Posted on Apr 29, 2006 | Comments 0
Life’s disappointments and our inability to cope with all kinds of stress sometimes unleashes the kind of anger that goes beyond words. There seems to be so much anger in our society today, sometimes leading to fatal actions and other misdeeds.
Anger seems to have gained control of our daily lives and resulted in much anguish and pain. Coping with anger is essential, since when we explode in uproars we are only causing more problems.
Anger develops throughout the years, while we grow to adults. We may have lived in a normal environment, but our parents may have dramatized some of the natural growing processes while we were children. When this happens, it affects our developing process and we may grow up lacking coping skills.
You will fare better when your emotions are threatened, if you practice positive thinking, which means you will have control over your anger. One great way to look at anger is that it is a positive force, however when it is utilized improperly then it is a negative force. Either we let our anger to control us, or we control our anger.
Control is what matters to everyone, since we are frustrated easy, if we do not have control.
Work It Off
Suppressing anger is not good for either your physical or mental well being. It can result in headaches, backaches, insomnia, and assorted personality disorders. It’s far healthier to get rid of it in a constructive way–through some demanding physical activity, for example, like jogging, squash, bowling, or punching a bag.
See The Humor In The Situation
It’s perfectly all right to take your work seriously, but that doesn’t mean that you must also take yourself seriously. Whatever it is that is making you so mad must have a funny side to it as well, if you know where to look. Find the humor and appreciate it.
The editor and writer, Norman Cousins, credited laughter with helping to save him from a debilitating disease by changing his mental outlook from negative to positive. Whether or not you accept this, it does appear to work for many people; you may be one of them. It’s certainly worth trying.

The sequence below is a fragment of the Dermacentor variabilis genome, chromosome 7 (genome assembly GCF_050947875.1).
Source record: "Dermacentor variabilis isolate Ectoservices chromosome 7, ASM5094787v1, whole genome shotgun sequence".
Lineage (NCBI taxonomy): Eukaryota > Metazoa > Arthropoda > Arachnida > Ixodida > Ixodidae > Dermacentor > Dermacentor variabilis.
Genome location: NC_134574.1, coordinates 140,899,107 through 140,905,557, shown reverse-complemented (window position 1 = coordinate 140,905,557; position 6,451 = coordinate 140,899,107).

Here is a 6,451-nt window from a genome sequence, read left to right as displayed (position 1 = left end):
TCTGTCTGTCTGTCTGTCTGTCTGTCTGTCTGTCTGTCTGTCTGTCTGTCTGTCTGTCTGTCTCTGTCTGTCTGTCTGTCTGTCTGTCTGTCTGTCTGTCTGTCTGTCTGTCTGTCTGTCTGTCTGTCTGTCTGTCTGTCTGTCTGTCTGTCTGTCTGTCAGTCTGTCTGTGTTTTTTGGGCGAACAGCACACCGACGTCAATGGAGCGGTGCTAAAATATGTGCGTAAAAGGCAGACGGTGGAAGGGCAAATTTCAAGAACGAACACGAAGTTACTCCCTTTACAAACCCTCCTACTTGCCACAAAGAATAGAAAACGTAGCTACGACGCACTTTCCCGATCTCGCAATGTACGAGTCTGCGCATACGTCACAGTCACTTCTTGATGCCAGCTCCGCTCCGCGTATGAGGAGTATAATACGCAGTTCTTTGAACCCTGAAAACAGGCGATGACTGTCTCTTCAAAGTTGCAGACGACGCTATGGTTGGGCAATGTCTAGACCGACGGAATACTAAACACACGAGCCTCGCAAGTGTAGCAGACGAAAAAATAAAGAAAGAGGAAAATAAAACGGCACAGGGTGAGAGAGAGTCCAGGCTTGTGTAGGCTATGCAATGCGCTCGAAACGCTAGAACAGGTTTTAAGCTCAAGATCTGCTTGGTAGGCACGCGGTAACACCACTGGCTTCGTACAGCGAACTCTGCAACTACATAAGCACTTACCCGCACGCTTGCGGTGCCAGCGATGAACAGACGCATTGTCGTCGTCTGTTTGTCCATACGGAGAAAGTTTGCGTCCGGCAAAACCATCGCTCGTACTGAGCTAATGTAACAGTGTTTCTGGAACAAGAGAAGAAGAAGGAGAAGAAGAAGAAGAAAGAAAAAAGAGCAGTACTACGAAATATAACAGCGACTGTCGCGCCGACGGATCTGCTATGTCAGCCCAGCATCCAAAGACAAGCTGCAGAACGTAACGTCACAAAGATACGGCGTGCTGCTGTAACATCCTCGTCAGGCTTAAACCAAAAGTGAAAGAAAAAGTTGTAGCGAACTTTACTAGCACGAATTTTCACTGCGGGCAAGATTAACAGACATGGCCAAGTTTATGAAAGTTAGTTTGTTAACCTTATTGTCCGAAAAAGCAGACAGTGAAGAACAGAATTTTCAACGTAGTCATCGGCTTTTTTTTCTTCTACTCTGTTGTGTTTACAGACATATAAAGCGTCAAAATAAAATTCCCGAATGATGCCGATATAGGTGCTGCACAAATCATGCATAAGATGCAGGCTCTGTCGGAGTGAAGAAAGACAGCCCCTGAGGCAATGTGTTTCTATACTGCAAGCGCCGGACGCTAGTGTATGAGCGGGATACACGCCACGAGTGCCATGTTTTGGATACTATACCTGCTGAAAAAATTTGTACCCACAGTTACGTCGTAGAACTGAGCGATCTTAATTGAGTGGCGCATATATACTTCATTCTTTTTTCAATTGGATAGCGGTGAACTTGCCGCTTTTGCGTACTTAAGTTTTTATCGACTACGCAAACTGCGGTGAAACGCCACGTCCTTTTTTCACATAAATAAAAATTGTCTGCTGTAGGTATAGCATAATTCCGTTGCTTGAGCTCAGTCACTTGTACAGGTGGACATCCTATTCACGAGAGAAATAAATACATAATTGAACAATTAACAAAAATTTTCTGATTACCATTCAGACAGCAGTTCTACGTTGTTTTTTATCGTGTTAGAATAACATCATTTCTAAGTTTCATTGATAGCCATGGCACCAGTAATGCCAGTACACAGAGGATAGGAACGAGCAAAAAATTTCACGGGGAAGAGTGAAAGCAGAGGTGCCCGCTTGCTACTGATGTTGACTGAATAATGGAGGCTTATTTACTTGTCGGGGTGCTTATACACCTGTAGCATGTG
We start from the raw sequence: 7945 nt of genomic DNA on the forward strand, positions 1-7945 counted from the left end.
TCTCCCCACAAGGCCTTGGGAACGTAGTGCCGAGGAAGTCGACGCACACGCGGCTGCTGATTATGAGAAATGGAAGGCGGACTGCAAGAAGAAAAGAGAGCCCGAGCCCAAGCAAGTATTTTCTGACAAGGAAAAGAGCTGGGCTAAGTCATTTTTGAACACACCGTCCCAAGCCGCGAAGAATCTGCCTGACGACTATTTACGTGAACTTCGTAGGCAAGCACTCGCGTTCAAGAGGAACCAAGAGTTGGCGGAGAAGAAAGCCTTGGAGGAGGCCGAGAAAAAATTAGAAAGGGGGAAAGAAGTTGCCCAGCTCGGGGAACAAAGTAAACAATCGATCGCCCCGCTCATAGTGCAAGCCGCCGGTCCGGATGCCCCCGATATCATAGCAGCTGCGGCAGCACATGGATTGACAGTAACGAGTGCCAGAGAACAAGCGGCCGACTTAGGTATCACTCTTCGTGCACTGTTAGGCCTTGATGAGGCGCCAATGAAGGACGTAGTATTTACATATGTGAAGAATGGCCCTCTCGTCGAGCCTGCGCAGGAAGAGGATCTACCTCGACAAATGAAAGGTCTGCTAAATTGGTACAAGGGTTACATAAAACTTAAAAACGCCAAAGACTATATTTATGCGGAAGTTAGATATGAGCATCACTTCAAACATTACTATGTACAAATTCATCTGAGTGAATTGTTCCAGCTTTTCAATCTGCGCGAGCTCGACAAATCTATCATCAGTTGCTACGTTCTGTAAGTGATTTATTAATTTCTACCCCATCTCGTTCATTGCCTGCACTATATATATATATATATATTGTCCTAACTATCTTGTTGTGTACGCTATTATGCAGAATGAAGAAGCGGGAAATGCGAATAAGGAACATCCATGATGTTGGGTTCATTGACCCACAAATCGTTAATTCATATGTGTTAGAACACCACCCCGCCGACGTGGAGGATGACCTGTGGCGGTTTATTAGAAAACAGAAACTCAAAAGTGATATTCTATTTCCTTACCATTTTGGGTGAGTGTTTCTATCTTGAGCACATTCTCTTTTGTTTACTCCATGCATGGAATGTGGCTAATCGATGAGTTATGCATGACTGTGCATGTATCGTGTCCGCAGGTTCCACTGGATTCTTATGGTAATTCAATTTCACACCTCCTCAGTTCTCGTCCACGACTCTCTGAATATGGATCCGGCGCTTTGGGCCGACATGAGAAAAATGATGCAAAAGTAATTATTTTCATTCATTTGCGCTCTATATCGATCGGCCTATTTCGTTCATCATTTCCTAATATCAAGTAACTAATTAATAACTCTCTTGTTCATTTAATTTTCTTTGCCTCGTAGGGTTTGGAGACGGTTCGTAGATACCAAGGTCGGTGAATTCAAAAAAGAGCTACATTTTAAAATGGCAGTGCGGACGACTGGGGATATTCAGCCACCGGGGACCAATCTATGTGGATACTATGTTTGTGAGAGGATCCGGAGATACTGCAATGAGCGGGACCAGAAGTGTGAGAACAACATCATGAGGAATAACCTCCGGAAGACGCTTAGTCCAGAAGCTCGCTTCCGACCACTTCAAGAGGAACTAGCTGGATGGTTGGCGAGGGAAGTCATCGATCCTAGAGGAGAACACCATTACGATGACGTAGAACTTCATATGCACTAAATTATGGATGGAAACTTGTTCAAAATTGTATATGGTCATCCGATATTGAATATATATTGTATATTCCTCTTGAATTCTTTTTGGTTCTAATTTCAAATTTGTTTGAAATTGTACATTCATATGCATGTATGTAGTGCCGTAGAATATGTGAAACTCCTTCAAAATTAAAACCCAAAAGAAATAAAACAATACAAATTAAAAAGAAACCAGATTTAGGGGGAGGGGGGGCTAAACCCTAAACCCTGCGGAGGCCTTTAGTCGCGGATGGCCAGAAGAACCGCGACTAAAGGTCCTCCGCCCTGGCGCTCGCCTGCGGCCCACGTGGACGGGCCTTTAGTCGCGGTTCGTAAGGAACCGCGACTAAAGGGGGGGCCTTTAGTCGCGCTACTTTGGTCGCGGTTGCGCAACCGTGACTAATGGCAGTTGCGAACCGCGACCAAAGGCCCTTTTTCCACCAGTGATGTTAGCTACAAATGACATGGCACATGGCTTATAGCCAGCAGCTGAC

One great coping tactic is learning self-talk. Take 15 minutes out of each day to review your thoughts and talk them over with your self. If you have a series of negative thoughts, such as I am a failure.
Then you want to ask your self why you are a failure. Evaluate all the good things you do each day and commend your self and when you see your mistakes remember everyone makes mistakes and there are probably no consequences to the mistake you made.
Postpone Your Anger
Remember Scarlett O’Hara’s philosophy? “I’ll worry about that tomorrow,” she used to say. The same approach can work for anger. If at all possible, when something upsets you, busy yourself with something else that is emotionally positive. Time has a way of putting things into perspective and by postponing anger, you increase the odds of minimizing its effects.
Think of the consequences, if you get angry easy and break things, or yell and scream when you are reviewing your day. You made a mess, if you break things and it needs to be cleaned up. This means you have to work an extra few minutes during the day to clean up your mess.
When you are angry if you yell or scream then you are upsetting your heart, nerves, mind, and body. This means that in the end you may have long-term medical conditions. You resolved nothing and the item you broke if of valuable would cost you when you replace it. This means you wasted time, energy and money.
Now you can look at positive anger. You might find that your anger is unjustifiable, if you take a few short breaths. On the other hand, you might want to slow down think for a few minutes and find a way to stress your emotions without interrupting your body, mind and health, if there is justifiable cause for your anger.
If you think about a person that throws honey instead of fueling the fire often gets further than those that blow up out of anger. You need a coping strategy to help you deal with the stress if you are fanatically running through each day without slowing down.
It is important to set a schedule in motion for your self so that you find time for you. When you pamper you then you are taking a step to coping with your anger. When you have, many tasks set up during a day then make a list of what needs done first.
Face The Fact That Life Doesn’t Always Live Up To Expectations
It never has; it never will–not all the time. Besides, if it weren’t for frustration, disappointment, and failure, how would we recognize fulfillment, contentment, and triumph? If this doesn’t work, consider the fact that whatever is making you so angry today won’t matter a hill of beans a year from now … perhaps sooner.
Posted in: Anger Management